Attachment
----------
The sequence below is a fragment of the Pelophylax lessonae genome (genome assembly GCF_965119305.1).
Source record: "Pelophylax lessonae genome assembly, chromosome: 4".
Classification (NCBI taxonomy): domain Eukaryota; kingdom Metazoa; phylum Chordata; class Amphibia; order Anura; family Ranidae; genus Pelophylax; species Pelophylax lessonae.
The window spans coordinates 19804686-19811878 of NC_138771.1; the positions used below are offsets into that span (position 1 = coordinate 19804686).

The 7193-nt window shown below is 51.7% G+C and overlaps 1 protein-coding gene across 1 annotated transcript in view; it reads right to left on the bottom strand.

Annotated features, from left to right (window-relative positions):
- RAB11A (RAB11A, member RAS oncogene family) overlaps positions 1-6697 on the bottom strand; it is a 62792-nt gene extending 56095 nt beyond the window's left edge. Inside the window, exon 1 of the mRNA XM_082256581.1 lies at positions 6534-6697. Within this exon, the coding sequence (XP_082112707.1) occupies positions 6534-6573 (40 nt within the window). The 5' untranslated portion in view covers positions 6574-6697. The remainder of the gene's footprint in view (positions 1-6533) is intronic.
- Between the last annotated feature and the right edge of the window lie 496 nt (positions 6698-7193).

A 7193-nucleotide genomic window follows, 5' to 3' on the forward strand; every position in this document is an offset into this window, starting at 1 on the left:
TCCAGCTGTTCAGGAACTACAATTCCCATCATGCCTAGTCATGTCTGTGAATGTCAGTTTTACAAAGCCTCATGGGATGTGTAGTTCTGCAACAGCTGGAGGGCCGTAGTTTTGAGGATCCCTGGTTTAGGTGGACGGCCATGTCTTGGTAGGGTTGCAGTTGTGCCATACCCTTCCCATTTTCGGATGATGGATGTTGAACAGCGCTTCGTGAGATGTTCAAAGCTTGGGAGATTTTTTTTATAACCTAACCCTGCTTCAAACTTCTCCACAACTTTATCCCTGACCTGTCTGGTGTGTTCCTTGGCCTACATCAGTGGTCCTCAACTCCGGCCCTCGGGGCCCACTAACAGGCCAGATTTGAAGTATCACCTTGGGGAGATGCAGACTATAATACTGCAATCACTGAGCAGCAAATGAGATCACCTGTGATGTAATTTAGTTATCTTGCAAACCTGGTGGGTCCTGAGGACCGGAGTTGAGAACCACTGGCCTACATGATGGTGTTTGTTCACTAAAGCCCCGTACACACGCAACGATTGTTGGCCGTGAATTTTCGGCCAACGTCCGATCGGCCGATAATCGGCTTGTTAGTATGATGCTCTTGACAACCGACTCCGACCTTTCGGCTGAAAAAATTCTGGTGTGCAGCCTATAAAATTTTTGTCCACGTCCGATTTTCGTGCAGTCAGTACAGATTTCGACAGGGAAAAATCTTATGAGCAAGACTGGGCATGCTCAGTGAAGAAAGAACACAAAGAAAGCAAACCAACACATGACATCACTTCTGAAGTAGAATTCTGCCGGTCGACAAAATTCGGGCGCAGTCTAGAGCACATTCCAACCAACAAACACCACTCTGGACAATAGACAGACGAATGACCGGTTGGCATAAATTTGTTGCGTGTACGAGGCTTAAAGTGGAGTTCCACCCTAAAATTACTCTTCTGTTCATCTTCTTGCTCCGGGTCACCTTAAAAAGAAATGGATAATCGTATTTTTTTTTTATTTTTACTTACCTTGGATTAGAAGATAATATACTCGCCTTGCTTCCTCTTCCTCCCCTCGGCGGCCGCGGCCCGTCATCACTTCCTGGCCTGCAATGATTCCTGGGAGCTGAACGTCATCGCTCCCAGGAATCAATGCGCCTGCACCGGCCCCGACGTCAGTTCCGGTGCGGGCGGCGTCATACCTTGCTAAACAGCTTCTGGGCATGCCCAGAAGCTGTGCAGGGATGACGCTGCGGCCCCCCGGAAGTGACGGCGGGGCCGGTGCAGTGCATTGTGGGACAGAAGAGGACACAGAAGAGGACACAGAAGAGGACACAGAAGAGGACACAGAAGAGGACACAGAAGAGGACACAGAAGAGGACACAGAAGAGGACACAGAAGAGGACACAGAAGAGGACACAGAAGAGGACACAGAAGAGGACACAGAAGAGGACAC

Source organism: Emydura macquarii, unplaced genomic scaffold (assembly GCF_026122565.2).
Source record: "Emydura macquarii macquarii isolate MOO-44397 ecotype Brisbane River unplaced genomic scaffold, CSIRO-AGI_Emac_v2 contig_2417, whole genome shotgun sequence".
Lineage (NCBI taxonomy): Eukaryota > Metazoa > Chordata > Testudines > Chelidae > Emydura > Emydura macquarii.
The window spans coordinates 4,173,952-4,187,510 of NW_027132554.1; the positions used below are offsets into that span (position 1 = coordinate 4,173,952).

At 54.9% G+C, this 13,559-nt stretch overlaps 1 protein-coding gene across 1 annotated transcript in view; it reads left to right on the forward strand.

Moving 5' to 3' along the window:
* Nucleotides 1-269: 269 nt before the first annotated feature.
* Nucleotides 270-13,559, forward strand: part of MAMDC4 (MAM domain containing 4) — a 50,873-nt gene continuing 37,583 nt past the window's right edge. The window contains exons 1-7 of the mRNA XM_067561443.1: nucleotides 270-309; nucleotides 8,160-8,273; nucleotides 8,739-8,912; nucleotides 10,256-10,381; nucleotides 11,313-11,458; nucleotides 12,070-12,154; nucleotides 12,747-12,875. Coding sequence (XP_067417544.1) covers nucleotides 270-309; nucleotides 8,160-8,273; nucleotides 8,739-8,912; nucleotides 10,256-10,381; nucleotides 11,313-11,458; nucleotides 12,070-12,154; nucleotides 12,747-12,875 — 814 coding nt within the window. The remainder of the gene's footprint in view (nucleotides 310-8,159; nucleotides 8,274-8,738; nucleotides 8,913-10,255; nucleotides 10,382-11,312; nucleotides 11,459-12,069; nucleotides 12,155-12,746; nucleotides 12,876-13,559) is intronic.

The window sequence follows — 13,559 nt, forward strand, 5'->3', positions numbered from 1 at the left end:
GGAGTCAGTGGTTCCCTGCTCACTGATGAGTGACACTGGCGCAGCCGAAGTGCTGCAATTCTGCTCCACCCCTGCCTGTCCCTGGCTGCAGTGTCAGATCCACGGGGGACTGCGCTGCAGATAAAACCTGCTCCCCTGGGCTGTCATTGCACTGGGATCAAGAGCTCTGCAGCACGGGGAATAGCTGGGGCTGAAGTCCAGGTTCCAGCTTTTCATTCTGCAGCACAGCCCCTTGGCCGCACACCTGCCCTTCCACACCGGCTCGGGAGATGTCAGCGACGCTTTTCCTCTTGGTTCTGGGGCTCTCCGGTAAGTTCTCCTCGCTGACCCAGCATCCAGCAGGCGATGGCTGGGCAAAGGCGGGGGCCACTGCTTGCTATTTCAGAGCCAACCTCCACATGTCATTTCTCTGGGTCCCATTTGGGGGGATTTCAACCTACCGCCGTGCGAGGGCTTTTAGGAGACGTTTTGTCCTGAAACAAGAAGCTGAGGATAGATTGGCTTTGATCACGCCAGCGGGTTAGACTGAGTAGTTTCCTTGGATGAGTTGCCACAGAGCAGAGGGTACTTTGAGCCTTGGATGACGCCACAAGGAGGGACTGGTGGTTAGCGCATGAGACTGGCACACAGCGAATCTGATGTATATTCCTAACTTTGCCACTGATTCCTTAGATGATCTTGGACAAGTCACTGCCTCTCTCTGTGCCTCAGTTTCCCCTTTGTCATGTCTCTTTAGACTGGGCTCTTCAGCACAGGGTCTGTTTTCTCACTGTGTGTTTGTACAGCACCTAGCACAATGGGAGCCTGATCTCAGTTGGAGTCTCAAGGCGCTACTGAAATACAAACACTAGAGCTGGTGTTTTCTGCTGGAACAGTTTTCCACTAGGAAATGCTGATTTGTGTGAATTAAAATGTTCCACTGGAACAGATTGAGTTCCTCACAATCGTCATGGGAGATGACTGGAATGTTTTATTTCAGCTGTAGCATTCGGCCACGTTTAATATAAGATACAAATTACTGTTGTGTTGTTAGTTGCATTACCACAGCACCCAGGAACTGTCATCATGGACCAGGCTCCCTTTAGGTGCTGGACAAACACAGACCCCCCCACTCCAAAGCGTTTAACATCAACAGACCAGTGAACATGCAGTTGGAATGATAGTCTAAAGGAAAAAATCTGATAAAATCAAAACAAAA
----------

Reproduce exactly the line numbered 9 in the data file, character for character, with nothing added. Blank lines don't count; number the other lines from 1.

A 7193-nucleotide genomic window follows, 5' to 3' on the forward strand; every position in this document is an offset into this window, starting at 1 on the left: